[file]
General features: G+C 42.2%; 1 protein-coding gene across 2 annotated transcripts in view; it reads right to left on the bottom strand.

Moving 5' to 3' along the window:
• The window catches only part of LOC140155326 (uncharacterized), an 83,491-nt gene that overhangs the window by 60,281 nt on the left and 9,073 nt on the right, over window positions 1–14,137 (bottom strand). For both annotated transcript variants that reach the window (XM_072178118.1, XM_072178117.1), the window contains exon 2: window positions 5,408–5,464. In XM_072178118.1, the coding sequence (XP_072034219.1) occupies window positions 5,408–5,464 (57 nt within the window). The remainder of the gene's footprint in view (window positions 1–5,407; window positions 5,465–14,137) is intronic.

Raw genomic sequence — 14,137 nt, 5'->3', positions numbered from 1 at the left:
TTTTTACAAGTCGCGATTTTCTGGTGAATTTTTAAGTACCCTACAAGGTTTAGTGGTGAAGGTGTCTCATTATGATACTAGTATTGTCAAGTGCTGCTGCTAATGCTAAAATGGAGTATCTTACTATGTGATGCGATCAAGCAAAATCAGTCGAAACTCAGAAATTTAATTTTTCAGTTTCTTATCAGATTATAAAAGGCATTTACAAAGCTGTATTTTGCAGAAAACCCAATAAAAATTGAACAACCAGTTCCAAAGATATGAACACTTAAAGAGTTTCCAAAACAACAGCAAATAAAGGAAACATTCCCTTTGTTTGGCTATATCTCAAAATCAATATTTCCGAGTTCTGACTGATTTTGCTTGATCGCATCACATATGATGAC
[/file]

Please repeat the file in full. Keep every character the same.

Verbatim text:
General features: G+C 42.2%; 1 protein-coding gene across 2 annotated transcripts in view; it reads right to left on the bottom strand.

Moving 5' to 3' along the window:
• The window catches only part of LOC140155326 (uncharacterized), an 83,491-nt gene that overhangs the window by 60,281 nt on the left and 9,073 nt on the right, over window positions 1–14,137 (bottom strand). For both annotated transcript variants that reach the window (XM_072178118.1, XM_072178117.1), the window contains exon 2: window positions 5,408–5,464. In XM_072178118.1, the coding sequence (XP_072034219.1) occupies window positions 5,408–5,464 (57 nt within the window). The remainder of the gene's footprint in view (window positions 1–5,407; window positions 5,465–14,137) is intronic.

Raw genomic sequence — 14,137 nt, 5'->3', positions numbered from 1 at the left:
TTTTTACAAGTCGCGATTTTCTGGTGAATTTTTAAGTACCCTACAAGGTTTAGTGGTGAAGGTGTCTCATTATGATACTAGTATTGTCAAGTGCTGCTGCTAATGCTAAAATGGAGTATCTTACTATGTGATGCGATCAAGCAAAATCAGTCGAAACTCAGAAATTTAATTTTTCAGTTTCTTATCAGATTATAAAAGGCATTTACAAAGCTGTATTTTGCAGAAAACCCAATAAAAATTGAACAACCAGTTCCAAAGATATGAACACTTAAAGAGTTTCCAAAACAACAGCAAATAAAGGAAACATTCCCTTTGTTTGGCTATATCTCAAAATCAATATTTCCGAGTTCTGACTGATTTTGCTTGATCGCATCACATATGATGAC